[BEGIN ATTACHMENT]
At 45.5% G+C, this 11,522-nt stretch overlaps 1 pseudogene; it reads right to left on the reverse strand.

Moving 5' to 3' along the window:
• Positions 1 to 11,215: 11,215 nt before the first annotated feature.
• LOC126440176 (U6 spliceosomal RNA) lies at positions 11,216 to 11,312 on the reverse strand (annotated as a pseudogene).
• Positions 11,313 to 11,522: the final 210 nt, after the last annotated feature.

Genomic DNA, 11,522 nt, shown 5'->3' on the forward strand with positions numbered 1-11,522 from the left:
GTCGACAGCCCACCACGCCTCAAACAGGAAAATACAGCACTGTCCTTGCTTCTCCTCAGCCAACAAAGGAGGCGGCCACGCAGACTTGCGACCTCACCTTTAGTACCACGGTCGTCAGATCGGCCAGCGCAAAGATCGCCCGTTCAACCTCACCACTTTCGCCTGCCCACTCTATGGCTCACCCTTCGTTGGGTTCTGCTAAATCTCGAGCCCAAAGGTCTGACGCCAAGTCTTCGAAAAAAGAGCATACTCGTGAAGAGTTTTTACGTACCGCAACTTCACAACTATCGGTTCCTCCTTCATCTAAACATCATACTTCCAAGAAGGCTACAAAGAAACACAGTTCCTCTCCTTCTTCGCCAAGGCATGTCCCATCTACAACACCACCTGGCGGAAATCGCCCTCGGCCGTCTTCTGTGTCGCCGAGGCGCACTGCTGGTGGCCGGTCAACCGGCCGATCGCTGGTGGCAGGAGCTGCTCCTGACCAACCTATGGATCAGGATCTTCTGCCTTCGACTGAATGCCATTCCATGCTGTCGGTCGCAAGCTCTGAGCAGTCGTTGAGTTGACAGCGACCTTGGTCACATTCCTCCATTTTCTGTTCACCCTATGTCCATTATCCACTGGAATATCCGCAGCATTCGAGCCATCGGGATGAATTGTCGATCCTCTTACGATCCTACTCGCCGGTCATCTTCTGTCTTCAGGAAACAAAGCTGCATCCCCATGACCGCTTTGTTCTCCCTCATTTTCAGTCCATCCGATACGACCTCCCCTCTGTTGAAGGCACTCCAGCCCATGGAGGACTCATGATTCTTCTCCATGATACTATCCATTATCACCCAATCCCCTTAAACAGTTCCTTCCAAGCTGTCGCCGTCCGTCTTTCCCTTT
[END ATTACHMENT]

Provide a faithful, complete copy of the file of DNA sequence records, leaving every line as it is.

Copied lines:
At 45.5% G+C, this 11,522-nt stretch overlaps 1 pseudogene; it reads right to left on the reverse strand.

Moving 5' to 3' along the window:
• Positions 1 to 11,215: 11,215 nt before the first annotated feature.
• LOC126440176 (U6 spliceosomal RNA) lies at positions 11,216 to 11,312 on the reverse strand (annotated as a pseudogene).
• Positions 11,313 to 11,522: the final 210 nt, after the last annotated feature.

Genomic DNA, 11,522 nt, shown 5'->3' on the forward strand with positions numbered 1-11,522 from the left:
GTCGACAGCCCACCACGCCTCAAACAGGAAAATACAGCACTGTCCTTGCTTCTCCTCAGCCAACAAAGGAGGCGGCCACGCAGACTTGCGACCTCACCTTTAGTACCACGGTCGTCAGATCGGCCAGCGCAAAGATCGCCCGTTCAACCTCACCACTTTCGCCTGCCCACTCTATGGCTCACCCTTCGTTGGGTTCTGCTAAATCTCGAGCCCAAAGGTCTGACGCCAAGTCTTCGAAAAAAGAGCATACTCGTGAAGAGTTTTTACGTACCGCAACTTCACAACTATCGGTTCCTCCTTCATCTAAACATCATACTTCCAAGAAGGCTACAAAGAAACACAGTTCCTCTCCTTCTTCGCCAAGGCATGTCCCATCTACAACACCACCTGGCGGAAATCGCCCTCGGCCGTCTTCTGTGTCGCCGAGGCGCACTGCTGGTGGCCGGTCAACCGGCCGATCGCTGGTGGCAGGAGCTGCTCCTGACCAACCTATGGATCAGGATCTTCTGCCTTCGACTGAATGCCATTCCATGCTGTCGGTCGCAAGCTCTGAGCAGTCGTTGAGTTGACAGCGACCTTGGTCACATTCCTCCATTTTCTGTTCACCCTATGTCCATTATCCACTGGAATATCCGCAGCATTCGAGCCATCGGGATGAATTGTCGATCCTCTTACGATCCTACTCGCCGGTCATCTTCTGTCTTCAGGAAACAAAGCTGCATCCCCATGACCGCTTTGTTCTCCCTCATTTTCAGTCCATCCGATACGACCTCCCCTCTGTTGAAGGCACTCCAGCCCATGGAGGACTCATGATTCTTCTCCATGATACTATCCATTATCACCCAATCCCCTTAAACAGTTCCTTCCAAGCTGTCGCCGTCCGTCTTTCCCTTT